Review for Choice by Jean Booth


My Rating: 3/5

Author:  Jean Booth
Title: Choice

Genre: Fantasy

Background: “It was chance, guided by the hands of a god that brought them together. Would their choice bind them, or be the cause of their destruction?
Natasha never believed that the fairy tales she read to her niece about supernatural beings were real. She read them to give her niece hope. She, herself, had all but given up on love, until the fateful day when she went scuba diving in the Bermuda Triangle and was thrust into a culture of people that’d change her life forever.
On a legendary island, she meets Raif, the shape shifting Warrior Chief of Atlantis, and her soul mate. Their attraction is instant, powerful and foretold by an oracle, centuries before Natasha was born. She struggles with the attraction, unwilling to believe in soul mates, and fraught with the desire to return to the surface where she can continue her monotonous life, free from the intense and confusing emotions she feels around Raif.
All his life, Raif’s searched for her. To have finally found her after so long, is a dream come true. Trouble is; this dream’s more of a nightmare that he can’t seem to find a way out of than the haven it’s supposed to be. His people have become complacent, and her arrival is the beginning of fulfilling an ancient prophesy; a prophesy that not too many are willing to see fulfilled, least of all, his king.
Together they’re faced with the most difficult choice of their lives: doom a hidden, mythical culture to eternal segregation, or sacrifice their love to reunite Atlantis with the rest of the world?”


Choice is an interesting fantasy novel. If you like eclectic paranormal/fantasy – type books, you should like this book.

Choice was written in first person, through Natasha (Tasha). Tasha was an independent female who had an unsuccessful romantic life and didn’t like to show weaknesses. The character had qualities that I could relate to. Throughout the book, the reader learns more about her. For me, I cannot say that she was a multidimensional character, but she was not simply one-dimensional. [I guess you can say she was two-dimensional (maybe?) is there is such a thing in the literary world.] Raifuku (Raif), her soul mate, was another main character. He lived Atlantis and hence had a different culture and ability than Tasha. Obviously as soul mates, there was a strong attraction between these two characters. Raif had duties toward his people as well as Tasha, so the reader can see some of his personality better as he worked between the two.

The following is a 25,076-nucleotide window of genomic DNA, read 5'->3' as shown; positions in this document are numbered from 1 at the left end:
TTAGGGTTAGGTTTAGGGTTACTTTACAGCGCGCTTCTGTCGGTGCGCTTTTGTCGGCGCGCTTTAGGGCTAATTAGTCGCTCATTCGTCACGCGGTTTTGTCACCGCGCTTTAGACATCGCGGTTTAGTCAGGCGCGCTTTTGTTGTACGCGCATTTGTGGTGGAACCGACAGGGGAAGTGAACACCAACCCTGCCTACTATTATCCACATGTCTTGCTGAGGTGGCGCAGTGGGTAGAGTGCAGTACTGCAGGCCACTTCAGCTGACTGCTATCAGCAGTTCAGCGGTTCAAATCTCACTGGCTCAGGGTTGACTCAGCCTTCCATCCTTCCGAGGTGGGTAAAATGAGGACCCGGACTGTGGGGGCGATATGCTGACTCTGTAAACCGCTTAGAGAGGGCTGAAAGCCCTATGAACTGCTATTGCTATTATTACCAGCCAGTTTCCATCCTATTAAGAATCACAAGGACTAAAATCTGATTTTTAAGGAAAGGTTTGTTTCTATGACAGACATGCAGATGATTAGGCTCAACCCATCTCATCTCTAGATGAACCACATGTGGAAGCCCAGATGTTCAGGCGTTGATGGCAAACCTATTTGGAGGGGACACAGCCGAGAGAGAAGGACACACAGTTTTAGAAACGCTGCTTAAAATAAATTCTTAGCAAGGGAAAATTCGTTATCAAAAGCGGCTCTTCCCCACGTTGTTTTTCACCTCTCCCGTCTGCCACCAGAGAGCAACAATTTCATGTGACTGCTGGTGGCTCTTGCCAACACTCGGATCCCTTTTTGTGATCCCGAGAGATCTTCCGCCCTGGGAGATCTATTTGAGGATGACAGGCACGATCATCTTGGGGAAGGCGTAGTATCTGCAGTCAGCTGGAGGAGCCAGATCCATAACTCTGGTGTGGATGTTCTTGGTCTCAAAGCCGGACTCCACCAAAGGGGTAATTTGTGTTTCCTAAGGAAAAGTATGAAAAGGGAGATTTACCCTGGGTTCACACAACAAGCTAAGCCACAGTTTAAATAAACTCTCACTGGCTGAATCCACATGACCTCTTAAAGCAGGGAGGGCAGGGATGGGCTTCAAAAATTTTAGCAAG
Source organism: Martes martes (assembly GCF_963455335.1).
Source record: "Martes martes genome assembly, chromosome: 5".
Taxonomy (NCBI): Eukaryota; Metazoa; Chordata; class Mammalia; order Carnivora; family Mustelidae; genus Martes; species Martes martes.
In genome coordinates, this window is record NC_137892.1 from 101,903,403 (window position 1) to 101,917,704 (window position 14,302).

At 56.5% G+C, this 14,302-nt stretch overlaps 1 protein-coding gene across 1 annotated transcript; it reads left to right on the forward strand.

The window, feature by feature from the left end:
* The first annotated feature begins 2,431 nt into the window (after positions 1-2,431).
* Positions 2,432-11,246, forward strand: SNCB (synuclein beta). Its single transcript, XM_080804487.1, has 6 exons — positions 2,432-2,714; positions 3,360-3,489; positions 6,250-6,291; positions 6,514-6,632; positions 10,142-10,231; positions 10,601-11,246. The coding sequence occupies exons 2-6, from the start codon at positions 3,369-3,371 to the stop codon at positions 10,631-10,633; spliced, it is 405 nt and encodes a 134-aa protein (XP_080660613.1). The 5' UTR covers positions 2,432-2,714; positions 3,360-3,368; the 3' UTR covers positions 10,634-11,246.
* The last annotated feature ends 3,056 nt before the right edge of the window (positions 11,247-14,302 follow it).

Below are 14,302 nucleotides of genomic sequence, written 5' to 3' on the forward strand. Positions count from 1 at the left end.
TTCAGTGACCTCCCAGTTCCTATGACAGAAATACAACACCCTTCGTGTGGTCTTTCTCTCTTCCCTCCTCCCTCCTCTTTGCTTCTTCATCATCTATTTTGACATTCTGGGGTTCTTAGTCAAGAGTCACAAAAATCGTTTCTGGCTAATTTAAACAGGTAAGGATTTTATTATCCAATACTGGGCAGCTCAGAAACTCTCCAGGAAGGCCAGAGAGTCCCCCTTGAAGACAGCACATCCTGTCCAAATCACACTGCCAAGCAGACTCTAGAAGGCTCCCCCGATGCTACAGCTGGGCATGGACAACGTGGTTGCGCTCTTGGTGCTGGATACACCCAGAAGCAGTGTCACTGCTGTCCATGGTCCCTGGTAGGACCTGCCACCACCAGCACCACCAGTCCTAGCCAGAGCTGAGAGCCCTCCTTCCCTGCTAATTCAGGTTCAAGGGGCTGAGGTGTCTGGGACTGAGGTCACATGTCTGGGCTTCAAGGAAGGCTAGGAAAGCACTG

The beginning of the book didn’t strike me as well as the second half of the book. There seemed to be more of a point (destination) after Tasha ended up in Atlantis. Because of the book’s description, the reader kind of knew what happens at the beginning so it seemed to take longer getting to the real plot of the story. Afterwards, I felt that I got more into it. The ending (to me) seemed very abrupt, although not completely surprising that the last scene took place. I just expected there to be a more settled ending for the story before the story picks up again in the sequel. Also, the beginning of the book seemed to have more repetitions of descriptions than the later half.

The Bottom Line:
Overall, it was a fast, easy read. I won’t put any spoilers but you can expect to see a variety of unusual “characters” and fantasy genres in this book –more than what I was expecting.


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